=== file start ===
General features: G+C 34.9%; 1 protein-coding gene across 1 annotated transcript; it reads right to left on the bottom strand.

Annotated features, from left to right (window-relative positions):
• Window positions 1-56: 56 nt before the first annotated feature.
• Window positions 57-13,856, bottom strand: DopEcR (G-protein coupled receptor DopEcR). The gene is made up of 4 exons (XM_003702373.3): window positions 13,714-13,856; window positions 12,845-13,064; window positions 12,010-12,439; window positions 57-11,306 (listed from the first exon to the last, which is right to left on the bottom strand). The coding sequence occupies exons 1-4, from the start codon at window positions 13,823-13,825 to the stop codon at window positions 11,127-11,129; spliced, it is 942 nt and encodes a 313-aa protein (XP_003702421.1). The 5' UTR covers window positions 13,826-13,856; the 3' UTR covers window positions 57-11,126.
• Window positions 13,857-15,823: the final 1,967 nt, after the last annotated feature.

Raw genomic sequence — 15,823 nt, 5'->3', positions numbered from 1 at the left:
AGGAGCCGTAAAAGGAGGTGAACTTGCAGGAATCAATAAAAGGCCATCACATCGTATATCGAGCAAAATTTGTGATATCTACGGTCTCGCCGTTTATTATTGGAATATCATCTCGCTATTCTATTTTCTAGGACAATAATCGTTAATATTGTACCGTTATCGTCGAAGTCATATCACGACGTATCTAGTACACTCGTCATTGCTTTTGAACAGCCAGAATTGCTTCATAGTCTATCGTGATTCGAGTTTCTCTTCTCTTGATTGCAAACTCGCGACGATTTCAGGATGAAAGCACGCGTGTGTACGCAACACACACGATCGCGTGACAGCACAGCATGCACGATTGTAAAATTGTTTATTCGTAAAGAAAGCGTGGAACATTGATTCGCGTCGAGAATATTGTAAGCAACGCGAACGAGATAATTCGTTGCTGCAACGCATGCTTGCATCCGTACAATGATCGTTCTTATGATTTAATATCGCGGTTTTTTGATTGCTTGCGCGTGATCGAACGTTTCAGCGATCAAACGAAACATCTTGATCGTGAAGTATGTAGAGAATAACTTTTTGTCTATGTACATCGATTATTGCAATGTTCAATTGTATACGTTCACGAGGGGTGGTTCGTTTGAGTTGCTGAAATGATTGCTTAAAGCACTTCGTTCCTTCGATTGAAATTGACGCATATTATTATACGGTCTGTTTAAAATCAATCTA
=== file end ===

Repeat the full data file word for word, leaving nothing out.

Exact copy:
General features: G+C 34.9%; 1 protein-coding gene across 1 annotated transcript; it reads right to left on the bottom strand.

Annotated features, from left to right (window-relative positions):
• Window positions 1-56: 56 nt before the first annotated feature.
• Window positions 57-13,856, bottom strand: DopEcR (G-protein coupled receptor DopEcR). The gene is made up of 4 exons (XM_003702373.3): window positions 13,714-13,856; window positions 12,845-13,064; window positions 12,010-12,439; window positions 57-11,306 (listed from the first exon to the last, which is right to left on the bottom strand). The coding sequence occupies exons 1-4, from the start codon at window positions 13,823-13,825 to the stop codon at window positions 11,127-11,129; spliced, it is 942 nt and encodes a 313-aa protein (XP_003702421.1). The 5' UTR covers window positions 13,826-13,856; the 3' UTR covers window positions 57-11,126.
• Window positions 13,857-15,823: the final 1,967 nt, after the last annotated feature.

Raw genomic sequence — 15,823 nt, 5'->3', positions numbered from 1 at the left:
AGGAGCCGTAAAAGGAGGTGAACTTGCAGGAATCAATAAAAGGCCATCACATCGTATATCGAGCAAAATTTGTGATATCTACGGTCTCGCCGTTTATTATTGGAATATCATCTCGCTATTCTATTTTCTAGGACAATAATCGTTAATATTGTACCGTTATCGTCGAAGTCATATCACGACGTATCTAGTACACTCGTCATTGCTTTTGAACAGCCAGAATTGCTTCATAGTCTATCGTGATTCGAGTTTCTCTTCTCTTGATTGCAAACTCGCGACGATTTCAGGATGAAAGCACGCGTGTGTACGCAACACACACGATCGCGTGACAGCACAGCATGCACGATTGTAAAATTGTTTATTCGTAAAGAAAGCGTGGAACATTGATTCGCGTCGAGAATATTGTAAGCAACGCGAACGAGATAATTCGTTGCTGCAACGCATGCTTGCATCCGTACAATGATCGTTCTTATGATTTAATATCGCGGTTTTTTGATTGCTTGCGCGTGATCGAACGTTTCAGCGATCAAACGAAACATCTTGATCGTGAAGTATGTAGAGAATAACTTTTTGTCTATGTACATCGATTATTGCAATGTTCAATTGTATACGTTCACGAGGGGTGGTTCGTTTGAGTTGCTGAAATGATTGCTTAAAGCACTTCGTTCCTTCGATTGAAATTGACGCATATTATTATACGGTCTGTTTAAAATCAATCTA